Stanford University
Dean Stephan Graham

Dean's Desk

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Photo by Steve Castillo

Reasons to be thankful and hopeful

ClockNovember 19, 2020

Thanksgiving is rapidly approaching, and it will be a holiday the likes of which we’ve not seen. No doubt everyone is thinking, ‘Thank goodness that 2020 is almost over.’  There’s every reason to feel that way. 

Just this week the governor put an “emergency brake” on reopening with the highest-level restrictive protocols for COVID-19 for most of the state including Santa Clara County. That means back to lower levels of density (after just raising them a bit) in our buildings for what is left of the time before winter closure. 

It is critical that this Thanksgiving we take extra care to adhere to social distancing and mask wearing despite all our inclination to hug friends and family around a packed dinner table. If you are doing weekly testing, be sure to keep it up during Thanksgiving week and over winter closure, so that we can return to work at least at the levels we have now in winter quarter. 

Stay hopeful

In spite of the latest turn of events, we do have reason to be hopeful and thankful that an effective vaccine or vaccines may become widely available in mid-2021. And treatments for the seriously ill have improved greatly since March. 

Closer to home, while infection rates have risen at Stanford, they are still among the lowest in California. 

Working at the farm during COVID
This photo of farmer Will Chen harvesting flowers on our own Stanford Educational Farm while wearing a respirator against wildfire smoke says it all for me. Hope amid the difficulties. Thank you farm staffer Jessica Gonzales-Chu for framing and taking this good shot.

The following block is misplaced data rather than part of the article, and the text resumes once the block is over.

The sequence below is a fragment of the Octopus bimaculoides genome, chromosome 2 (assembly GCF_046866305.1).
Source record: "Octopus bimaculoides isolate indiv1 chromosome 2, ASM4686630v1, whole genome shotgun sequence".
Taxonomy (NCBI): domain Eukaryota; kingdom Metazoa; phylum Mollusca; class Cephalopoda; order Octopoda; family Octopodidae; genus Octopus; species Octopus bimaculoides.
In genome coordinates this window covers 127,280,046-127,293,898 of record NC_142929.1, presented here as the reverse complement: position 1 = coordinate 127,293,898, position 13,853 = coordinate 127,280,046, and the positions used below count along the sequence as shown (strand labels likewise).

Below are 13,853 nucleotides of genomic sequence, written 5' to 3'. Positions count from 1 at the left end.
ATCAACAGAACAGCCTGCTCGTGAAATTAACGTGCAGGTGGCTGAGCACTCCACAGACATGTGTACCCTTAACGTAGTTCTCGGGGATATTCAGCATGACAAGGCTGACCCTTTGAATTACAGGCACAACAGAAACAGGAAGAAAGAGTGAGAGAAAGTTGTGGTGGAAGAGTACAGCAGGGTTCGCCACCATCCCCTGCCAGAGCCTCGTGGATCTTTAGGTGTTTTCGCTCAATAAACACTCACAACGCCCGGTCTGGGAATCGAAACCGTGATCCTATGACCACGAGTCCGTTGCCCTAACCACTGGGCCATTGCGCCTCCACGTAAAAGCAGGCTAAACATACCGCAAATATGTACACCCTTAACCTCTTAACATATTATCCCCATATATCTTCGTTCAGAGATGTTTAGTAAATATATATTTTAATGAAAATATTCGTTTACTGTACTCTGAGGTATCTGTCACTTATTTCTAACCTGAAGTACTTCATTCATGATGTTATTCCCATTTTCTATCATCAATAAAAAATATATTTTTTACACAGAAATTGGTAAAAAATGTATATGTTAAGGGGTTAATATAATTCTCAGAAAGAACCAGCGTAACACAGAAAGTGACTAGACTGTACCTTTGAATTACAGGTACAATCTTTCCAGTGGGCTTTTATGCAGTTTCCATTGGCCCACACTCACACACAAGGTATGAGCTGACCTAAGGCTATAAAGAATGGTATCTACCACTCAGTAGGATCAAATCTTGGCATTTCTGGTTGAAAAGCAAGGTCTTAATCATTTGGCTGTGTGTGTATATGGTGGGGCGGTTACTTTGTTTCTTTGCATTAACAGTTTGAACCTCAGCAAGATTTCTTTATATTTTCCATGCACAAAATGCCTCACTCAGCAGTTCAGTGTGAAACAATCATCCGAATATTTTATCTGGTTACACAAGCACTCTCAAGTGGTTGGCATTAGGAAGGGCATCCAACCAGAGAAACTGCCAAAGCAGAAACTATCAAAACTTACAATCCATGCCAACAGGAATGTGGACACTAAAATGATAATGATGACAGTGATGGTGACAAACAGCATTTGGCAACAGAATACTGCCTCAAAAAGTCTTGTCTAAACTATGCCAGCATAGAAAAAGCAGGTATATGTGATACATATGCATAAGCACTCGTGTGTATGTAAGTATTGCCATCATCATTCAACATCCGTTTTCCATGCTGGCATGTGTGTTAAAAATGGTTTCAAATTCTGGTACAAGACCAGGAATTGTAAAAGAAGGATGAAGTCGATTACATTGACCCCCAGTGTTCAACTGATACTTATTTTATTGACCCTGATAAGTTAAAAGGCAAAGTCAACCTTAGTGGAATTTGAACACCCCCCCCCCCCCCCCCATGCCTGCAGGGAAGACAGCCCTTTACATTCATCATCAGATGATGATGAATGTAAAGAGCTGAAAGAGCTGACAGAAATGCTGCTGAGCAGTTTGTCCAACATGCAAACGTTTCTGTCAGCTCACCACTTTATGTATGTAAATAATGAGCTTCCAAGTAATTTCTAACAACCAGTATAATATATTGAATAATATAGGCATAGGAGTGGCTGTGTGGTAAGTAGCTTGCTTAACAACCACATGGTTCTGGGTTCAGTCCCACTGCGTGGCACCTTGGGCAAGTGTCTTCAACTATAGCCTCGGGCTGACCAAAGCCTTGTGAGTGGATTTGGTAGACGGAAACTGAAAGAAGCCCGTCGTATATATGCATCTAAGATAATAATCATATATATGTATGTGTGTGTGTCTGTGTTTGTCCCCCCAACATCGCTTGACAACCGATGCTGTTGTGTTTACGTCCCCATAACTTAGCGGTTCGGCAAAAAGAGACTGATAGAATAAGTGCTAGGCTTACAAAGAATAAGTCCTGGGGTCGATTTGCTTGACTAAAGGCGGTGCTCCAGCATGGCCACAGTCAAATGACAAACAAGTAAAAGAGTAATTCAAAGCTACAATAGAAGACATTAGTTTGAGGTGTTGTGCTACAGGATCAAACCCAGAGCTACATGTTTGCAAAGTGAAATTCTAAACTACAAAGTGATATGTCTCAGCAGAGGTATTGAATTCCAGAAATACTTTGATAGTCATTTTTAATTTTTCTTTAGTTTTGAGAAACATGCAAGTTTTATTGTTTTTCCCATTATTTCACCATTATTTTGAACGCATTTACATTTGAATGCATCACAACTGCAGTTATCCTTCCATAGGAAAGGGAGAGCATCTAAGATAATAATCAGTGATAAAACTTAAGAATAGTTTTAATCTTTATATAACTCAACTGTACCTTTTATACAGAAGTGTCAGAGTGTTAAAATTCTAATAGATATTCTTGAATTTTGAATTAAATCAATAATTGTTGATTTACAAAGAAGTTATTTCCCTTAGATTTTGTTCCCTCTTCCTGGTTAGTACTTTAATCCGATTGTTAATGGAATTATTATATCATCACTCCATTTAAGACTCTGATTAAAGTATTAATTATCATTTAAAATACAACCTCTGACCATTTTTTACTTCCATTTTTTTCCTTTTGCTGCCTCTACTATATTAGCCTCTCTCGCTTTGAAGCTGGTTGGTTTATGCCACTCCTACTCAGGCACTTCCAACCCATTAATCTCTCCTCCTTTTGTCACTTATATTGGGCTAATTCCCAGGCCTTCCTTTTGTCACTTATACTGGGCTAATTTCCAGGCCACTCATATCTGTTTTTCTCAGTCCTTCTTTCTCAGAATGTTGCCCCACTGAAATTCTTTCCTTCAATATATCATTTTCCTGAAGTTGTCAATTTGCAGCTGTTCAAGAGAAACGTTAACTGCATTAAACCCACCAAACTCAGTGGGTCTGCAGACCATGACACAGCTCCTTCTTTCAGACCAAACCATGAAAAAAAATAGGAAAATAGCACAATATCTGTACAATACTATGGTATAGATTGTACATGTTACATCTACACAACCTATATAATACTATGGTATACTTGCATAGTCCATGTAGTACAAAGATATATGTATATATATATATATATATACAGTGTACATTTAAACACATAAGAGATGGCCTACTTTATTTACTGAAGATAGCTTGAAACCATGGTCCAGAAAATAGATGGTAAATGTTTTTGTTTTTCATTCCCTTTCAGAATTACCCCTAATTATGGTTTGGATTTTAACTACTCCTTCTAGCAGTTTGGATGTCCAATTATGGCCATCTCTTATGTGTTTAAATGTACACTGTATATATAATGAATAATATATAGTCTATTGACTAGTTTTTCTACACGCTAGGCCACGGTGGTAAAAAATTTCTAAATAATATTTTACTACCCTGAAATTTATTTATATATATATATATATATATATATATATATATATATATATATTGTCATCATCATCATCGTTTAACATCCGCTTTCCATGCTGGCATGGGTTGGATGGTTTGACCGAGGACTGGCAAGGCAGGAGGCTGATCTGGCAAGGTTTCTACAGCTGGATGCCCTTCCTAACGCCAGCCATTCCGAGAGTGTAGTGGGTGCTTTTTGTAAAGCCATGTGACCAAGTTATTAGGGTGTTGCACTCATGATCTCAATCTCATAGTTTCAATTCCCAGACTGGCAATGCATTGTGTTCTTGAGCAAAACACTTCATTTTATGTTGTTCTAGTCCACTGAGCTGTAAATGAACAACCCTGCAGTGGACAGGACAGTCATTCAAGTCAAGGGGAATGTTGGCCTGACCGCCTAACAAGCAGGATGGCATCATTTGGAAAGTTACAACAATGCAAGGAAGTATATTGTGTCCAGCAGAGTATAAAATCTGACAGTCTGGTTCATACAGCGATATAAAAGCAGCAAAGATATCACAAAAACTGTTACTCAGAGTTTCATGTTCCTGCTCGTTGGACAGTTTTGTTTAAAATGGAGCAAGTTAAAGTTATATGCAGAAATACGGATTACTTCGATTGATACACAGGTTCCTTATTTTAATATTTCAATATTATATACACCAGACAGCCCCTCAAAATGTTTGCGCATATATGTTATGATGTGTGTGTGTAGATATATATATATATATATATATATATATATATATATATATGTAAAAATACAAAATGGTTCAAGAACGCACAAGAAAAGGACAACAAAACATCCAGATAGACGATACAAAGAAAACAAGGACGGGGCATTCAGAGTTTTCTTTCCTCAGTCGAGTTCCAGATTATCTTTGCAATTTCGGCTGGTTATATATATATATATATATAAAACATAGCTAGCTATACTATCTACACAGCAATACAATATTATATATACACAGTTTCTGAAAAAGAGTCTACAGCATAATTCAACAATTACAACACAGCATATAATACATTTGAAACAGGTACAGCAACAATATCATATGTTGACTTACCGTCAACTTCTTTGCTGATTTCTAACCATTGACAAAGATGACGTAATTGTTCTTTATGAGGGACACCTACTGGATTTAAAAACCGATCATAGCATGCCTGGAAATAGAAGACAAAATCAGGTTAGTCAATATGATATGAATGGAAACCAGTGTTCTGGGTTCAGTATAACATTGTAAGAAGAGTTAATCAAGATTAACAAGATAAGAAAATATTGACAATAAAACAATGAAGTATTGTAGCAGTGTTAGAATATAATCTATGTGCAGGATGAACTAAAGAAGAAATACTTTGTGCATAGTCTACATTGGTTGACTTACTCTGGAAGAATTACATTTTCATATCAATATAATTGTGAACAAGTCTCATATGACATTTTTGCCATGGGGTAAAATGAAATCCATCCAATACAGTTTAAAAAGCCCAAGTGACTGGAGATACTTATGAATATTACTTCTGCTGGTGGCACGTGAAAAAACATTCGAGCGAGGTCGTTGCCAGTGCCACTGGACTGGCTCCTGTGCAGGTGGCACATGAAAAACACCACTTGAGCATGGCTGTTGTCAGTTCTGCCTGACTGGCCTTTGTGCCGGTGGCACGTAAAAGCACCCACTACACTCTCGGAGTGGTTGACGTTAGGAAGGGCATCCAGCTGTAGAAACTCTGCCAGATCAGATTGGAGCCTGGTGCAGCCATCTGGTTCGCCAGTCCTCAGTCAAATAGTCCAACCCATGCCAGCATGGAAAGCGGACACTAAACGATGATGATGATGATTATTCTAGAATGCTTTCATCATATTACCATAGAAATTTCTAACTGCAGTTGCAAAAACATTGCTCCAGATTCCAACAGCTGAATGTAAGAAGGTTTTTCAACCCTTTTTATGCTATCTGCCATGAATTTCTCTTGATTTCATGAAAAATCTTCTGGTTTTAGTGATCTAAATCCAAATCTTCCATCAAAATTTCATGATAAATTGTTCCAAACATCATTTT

There has been a slight uptick in COVID hospitalizations at Stanford Hospital lately, but the number remains very low as of this writing. This speaks to the fact that people in the Stanford community and adjacent neighborhoods have been very responsible in their behaviors in suppressing spread of the disease.  I’m so impressed to see people wearing masks in public in our area, in great contrast to images we see of non-compliant behavior in groups elsewhere in the country.   

I am especially thankful for everyone associated with Stanford Earth. None of us had any prior experience that could have prepared us for the plague, yet everyone has responded so positively to the challenges that we’ve faced across almost all of 2020.  

Of course, I recognize that many individuals among us are facing tremendous personal challenges. The university and Stanford Earth are trying to help with as many of those situations as possible. But that said, I am truly thankful for our wonderful departmental and school staff members who have made it possible to keep our enterprise running, albeit in a highly modified manner. It’s now possible for our people, with care, to re-enter our labs to get critical research done. As long as protocols are followed, faculty and students can now access their offices.   

Faculty and students alike adapted very quickly to new teaching circumstances during spring quarter and have handled online education this quarter like old pros. Building on all of this accumulated experience, we may be poised to allow some undergrads back to the campus in January – pandemic permitting – for a modified residential college experience. The provost has promised a decision on this before Dec. 11. 

We’ve come a long way since COVID-19 first swept across the country in the first quarter of 2020.  There’s been much tragedy and hardship in the intervening months.  Nevertheless, we have things for which to be thankful and cause to be hopeful for the year ahead. I wish you all a quiet and restorative Thanksgiving break!  


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